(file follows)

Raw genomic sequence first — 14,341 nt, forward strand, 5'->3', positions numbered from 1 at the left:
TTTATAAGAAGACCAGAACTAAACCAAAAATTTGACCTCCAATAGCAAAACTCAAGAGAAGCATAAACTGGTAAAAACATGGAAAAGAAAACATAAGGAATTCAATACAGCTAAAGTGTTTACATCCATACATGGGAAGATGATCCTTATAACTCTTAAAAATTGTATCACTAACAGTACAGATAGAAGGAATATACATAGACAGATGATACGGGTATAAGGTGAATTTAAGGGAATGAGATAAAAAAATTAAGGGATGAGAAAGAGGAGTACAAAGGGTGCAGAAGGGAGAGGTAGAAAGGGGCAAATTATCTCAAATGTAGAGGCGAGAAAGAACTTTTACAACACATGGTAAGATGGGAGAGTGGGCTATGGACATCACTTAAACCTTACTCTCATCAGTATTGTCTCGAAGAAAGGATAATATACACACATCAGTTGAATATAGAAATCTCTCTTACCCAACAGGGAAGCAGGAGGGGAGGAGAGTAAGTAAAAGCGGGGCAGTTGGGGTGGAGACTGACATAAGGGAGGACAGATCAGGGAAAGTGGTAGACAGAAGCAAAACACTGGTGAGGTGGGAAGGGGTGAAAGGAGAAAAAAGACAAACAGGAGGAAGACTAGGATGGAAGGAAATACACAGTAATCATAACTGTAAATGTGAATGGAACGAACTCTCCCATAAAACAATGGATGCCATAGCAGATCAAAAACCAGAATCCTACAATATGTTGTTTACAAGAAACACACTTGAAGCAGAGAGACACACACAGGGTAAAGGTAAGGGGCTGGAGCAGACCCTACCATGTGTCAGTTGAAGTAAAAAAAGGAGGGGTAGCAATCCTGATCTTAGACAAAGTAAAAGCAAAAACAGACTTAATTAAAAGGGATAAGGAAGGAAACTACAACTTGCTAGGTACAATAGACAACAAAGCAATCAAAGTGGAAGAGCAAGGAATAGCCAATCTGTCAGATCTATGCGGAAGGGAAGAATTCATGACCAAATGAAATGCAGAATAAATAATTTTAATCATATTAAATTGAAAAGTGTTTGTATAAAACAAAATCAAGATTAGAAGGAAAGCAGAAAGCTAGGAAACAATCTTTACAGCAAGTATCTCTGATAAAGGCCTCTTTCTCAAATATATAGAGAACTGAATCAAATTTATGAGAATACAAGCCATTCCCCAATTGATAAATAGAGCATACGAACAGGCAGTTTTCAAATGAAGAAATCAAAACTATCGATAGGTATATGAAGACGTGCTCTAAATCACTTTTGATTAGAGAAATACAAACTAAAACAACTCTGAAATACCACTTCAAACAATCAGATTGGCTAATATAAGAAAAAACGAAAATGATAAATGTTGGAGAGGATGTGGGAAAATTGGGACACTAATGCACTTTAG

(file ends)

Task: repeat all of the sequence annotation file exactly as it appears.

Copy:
Raw genomic sequence first — 14,341 nt, forward strand, 5'->3', positions numbered from 1 at the left:
TTTATAAGAAGACCAGAACTAAACCAAAAATTTGACCTCCAATAGCAAAACTCAAGAGAAGCATAAACTGGTAAAAACATGGAAAAGAAAACATAAGGAATTCAATACAGCTAAAGTGTTTACATCCATACATGGGAAGATGATCCTTATAACTCTTAAAAATTGTATCACTAACAGTACAGATAGAAGGAATATACATAGACAGATGATACGGGTATAAGGTGAATTTAAGGGAATGAGATAAAAAAATTAAGGGATGAGAAAGAGGAGTACAAAGGGTGCAGAAGGGAGAGGTAGAAAGGGGCAAATTATCTCAAATGTAGAGGCGAGAAAGAACTTTTACAACACATGGTAAGATGGGAGAGTGGGCTATGGACATCACTTAAACCTTACTCTCATCAGTATTGTCTCGAAGAAAGGATAATATACACACATCAGTTGAATATAGAAATCTCTCTTACCCAACAGGGAAGCAGGAGGGGAGGAGAGTAAGTAAAAGCGGGGCAGTTGGGGTGGAGACTGACATAAGGGAGGACAGATCAGGGAAAGTGGTAGACAGAAGCAAAACACTGGTGAGGTGGGAAGGGGTGAAAGGAGAAAAAAGACAAACAGGAGGAAGACTAGGATGGAAGGAAATACACAGTAATCATAACTGTAAATGTGAATGGAACGAACTCTCCCATAAAACAATGGATGCCATAGCAGATCAAAAACCAGAATCCTACAATATGTTGTTTACAAGAAACACACTTGAAGCAGAGAGACACACACAGGGTAAAGGTAAGGGGCTGGAGCAGACCCTACCATGTGTCAGTTGAAGTAAAAAAAGGAGGGGTAGCAATCCTGATCTTAGACAAAGTAAAAGCAAAAACAGACTTAATTAAAAGGGATAAGGAAGGAAACTACAACTTGCTAGGTACAATAGACAACAAAGCAATCAAAGTGGAAGAGCAAGGAATAGCCAATCTGTCAGATCTATGCGGAAGGGAAGAATTCATGACCAAATGAAATGCAGAATAAATAATTTTAATCATATTAAATTGAAAAGTGTTTGTATAAAACAAAATCAAGATTAGAAGGAAAGCAGAAAGCTAGGAAACAATCTTTACAGCAAGTATCTCTGATAAAGGCCTCTTTCTCAAATATATAGAGAACTGAATCAAATTTATGAGAATACAAGCCATTCCCCAATTGATAAATAGAGCATACGAACAGGCAGTTTTCAAATGAAGAAATCAAAACTATCGATAGGTATATGAAGACGTGCTCTAAATCACTTTTGATTAGAGAAATACAAACTAAAACAACTCTGAAATACCACTTCAAACAATCAGATTGGCTAATATAAGAAAAAACGAAAATGATAAATGTTGGAGAGGATGTGGGAAAATTGGGACACTAATGCACTTTAG